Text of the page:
Things to do

Visit Parc Historique de la Canne à Sucre

Parc Historique de la Canne à Sucre, Port-au-Prince, Haiti

Photo: Franck Fontain

Once a working sugar cane plantation, Parc Historique de la Canne à Sucre has been transformed into a open-air museum where visitors can see what Caribbean plantation life was like in 1803, through its collection of colonial-style sugar cane boilers, presses, mills, and even an old narrow gauge steam train.

What was Caribbean plantation life like? See for yourself.

With its well-preserved cane pressing machinery, distilleries and historical buildings, spread over multiple acres, a visit here offers tactile insight into the days when it was fully-functioning, in the era when Haiti was in the last stages of its struggle for independence. Up to the early 19th century, cane sugar and its products played a huge role in Haiti’s internal economy and international trade. The museum pays tribute to the role Haiti played in the global balance of power at the time.

Parc Historique de la Canne à Sucre, Port-au-Prince, Haiti

Photo: Franck Fontain

The museum’s formal buildings are divided into themed rooms. One of the most popular is the Taino-Amerindian room. It contains original artifacts from the pre-Colombus era, when Hispaniola was populated by Taino and Arawak Amerindians. The household items and religious relics provide a treasure of insight into life before Christopher Columbus’ arrival in 1492.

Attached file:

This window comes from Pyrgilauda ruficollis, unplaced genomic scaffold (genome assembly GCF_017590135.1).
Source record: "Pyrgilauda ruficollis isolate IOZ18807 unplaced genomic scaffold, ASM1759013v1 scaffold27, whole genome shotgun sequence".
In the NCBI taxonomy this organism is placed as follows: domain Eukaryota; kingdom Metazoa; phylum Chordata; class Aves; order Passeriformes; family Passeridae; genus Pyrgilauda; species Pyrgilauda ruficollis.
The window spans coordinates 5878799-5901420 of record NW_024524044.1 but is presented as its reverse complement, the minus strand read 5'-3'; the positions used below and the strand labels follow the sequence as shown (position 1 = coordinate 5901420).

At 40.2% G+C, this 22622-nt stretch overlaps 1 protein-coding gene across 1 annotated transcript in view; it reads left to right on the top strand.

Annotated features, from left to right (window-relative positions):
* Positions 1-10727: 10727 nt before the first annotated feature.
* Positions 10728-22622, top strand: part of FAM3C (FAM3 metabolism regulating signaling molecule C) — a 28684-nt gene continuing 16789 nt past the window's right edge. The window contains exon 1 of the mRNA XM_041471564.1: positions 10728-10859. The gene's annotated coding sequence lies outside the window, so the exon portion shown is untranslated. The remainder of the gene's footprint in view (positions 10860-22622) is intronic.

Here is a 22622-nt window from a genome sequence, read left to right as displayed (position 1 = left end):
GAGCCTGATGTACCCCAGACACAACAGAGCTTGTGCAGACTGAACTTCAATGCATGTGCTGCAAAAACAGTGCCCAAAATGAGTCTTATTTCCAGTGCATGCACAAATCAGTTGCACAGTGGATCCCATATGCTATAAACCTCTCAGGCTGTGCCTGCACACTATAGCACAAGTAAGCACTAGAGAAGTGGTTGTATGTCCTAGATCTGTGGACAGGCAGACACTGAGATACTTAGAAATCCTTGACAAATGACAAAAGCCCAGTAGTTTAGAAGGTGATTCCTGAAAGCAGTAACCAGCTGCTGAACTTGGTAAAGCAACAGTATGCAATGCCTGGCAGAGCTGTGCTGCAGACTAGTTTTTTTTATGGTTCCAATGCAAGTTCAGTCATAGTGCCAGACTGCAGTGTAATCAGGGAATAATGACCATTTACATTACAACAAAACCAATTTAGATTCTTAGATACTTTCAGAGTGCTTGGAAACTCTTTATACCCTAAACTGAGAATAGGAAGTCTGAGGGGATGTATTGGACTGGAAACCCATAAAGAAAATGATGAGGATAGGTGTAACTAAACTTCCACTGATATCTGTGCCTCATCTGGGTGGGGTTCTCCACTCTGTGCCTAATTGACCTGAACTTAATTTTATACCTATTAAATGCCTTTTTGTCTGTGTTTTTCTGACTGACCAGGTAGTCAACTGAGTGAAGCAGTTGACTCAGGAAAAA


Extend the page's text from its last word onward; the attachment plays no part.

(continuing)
Taking a guided tour through the park is a great way to understand more of what you’ll see. In the grounds you’ll stumble across a genuine steam engine parked on the grass. Follow the stone paths and you’ll find water mills, aqueducts, a rum distillery, and many other vestiges of plantation life. Everything has been preserved in its original form by the Auguste family. History buffs are in for a treat.

Events

As well as serving as Haiti’s premiere colonial era museum, the former plantation also hosts a variety of forward-focused cultural events. Jazz festivals have been taking place since 2007 and every December the park holds open-air concerts with Haitian headliners like Ram and Tabou Combo.

 

The annual October artisan market, Artisanat en Fete, is Haiti’s biggest craft fair. Every year 200-300 Haitian artisans are invited to Parc Historique de la Canne à Sucre to sell their wares. Thousands of tourists and residents descend on the Parc to do early Christmas shopping over a long weekend.

 

At the Artisanat en Fete you’ll find the full gamut of artisan products, from food, wine, honey and hot sauces to handbags, fashion, home décor, hammered metal and living room sets carved out of driftwood. It’s a three day extravaganza of food, shopping, and networking that cannot be missed!

 

The park has been updated to include some post-1800 comforts like bathrooms, restaurant stalls, and pavilions, making it a pleasant way to spend a day. Stone pathways zig-zag through the grass and when the tropical trees are in bloom the falling red flowers lay a flame-colored carpet across the grass.

Getting there

To find Parc Historique de la Canne à Sucre, drive down Boulevard du 15 Octobre until you reach the American Embassy. The park’s main entrance is located across the street behind decorative metal fences arched in bougainvillea flowers.


Written by Emily Bauman.

 

Published April 2019



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